Burnout is more common than you think. As I spoke, wrote and photographed my way to recovery, I was overwhelmed by the hundreds that stopped by to tell me their own similar stories, and the thousands that took time to read my blogs. Evidently, I was not alone. We could do with talking about mental health issues a little more; they are becoming increasingly prominent, and the associated stigma and fear simply get in the way.

People will help you. Not for the first time my life I’ve found that sincere friendship and valuable help can appear seemingly out of thin air. Previous acquaintances have become deeply valued friends, colleagues and work buddies feel like family as my sense of community has shifted. In fact, just about anyone who has suffered similarly will empathise and reach out.

Recovery is not straight forward. But it will happen. And your life can change.

As I’ve gained resourcefulness, I’ve found further balance in simplification and focus. I’m continually decluttering my diary, office, wardrobe, IT, work arrangements and life choices. I walk more lightly now.

I’ve realised that the never ending demands of ‘small w’ work are an easy, often lucrative but unworthy distraction. Instead, I’m finding ways to focus on the challenge of ‘big W’ Work; bringing my creativity to offer simple witness and connection in a world where we each desperately need to be seen and appreciated. I will be using my photography and film to coach, consult and help folk, at home or work, show up in their authenticity, vulnerability and strength as they face into uncertainty and change. And I need to be careful; that probably includes most of us…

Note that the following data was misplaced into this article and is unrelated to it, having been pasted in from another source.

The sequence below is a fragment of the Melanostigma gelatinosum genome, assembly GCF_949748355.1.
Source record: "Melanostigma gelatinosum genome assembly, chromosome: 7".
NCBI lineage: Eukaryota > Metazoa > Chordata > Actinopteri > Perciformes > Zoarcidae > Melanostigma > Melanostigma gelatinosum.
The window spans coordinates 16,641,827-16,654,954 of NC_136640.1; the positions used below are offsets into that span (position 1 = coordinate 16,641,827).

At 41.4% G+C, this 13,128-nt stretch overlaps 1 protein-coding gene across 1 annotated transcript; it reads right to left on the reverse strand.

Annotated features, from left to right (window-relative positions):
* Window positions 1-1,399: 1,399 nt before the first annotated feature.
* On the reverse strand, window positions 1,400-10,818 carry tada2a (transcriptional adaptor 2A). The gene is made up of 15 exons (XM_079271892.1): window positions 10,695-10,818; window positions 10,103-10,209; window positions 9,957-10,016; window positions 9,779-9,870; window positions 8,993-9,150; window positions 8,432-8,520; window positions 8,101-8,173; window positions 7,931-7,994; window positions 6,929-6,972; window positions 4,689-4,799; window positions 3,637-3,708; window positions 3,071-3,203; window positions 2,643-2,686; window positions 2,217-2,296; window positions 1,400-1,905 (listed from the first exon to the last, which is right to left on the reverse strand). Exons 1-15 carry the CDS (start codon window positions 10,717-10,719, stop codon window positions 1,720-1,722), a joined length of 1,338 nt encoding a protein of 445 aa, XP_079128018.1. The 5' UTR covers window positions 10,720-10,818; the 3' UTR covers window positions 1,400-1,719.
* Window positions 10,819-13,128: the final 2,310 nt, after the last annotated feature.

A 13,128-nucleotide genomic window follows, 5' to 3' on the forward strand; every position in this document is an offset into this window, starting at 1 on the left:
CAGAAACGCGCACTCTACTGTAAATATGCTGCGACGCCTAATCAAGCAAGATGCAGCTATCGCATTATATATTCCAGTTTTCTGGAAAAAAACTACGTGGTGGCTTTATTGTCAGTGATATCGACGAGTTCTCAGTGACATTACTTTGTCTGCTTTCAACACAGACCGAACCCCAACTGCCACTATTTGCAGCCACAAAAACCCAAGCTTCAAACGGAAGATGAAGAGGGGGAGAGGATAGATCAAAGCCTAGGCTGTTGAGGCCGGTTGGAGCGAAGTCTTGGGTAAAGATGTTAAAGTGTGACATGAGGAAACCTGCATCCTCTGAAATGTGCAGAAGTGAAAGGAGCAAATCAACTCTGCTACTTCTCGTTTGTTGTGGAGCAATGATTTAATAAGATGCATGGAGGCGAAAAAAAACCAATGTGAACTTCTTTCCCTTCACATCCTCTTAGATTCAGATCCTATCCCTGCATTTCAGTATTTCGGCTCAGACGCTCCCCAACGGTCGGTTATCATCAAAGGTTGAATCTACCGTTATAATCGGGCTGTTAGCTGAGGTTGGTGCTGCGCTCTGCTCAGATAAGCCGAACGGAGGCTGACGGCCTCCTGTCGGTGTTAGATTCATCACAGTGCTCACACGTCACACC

So, as Christmas calls, I will be using the quiet time to reflect on the year. We are past the solstice and, as the days get longer, I will be concentrating on family and friends, a healthy lifestyle, creative work, learning and helping out wherever I can.

Finally, to everyone who has dropped in over the year to say ‘hello’; Thank You.

You know who you are and you have made an incredible difference.

You are appreciated.

Notes:

For all the bad press the NHS gets, I have to say that, in my case, they were brilliant. Start with your GP and take it from there…

Depressive Illness ~ The Curse of the Strong’ by Dr Tim Cantopher is worth the read. It even has some key instructions if you can’t find the energy to manage the whole (fairly short) book.

Pretty much anything by Parker Palmer will be helpful. I found ‘Let Your Life Speak ~ listening for the voice of vocation’ incredibly valuable.

I’ve thoroughly enjoyed working alongside Nic Askew, developing my film craft, and I’ve been newly inspired by the life and work of photographer Sebastião Salgardo (have a look at Genesis) whose captivating TED talk is here.

Steve MarshallComment
The Fear in Holding On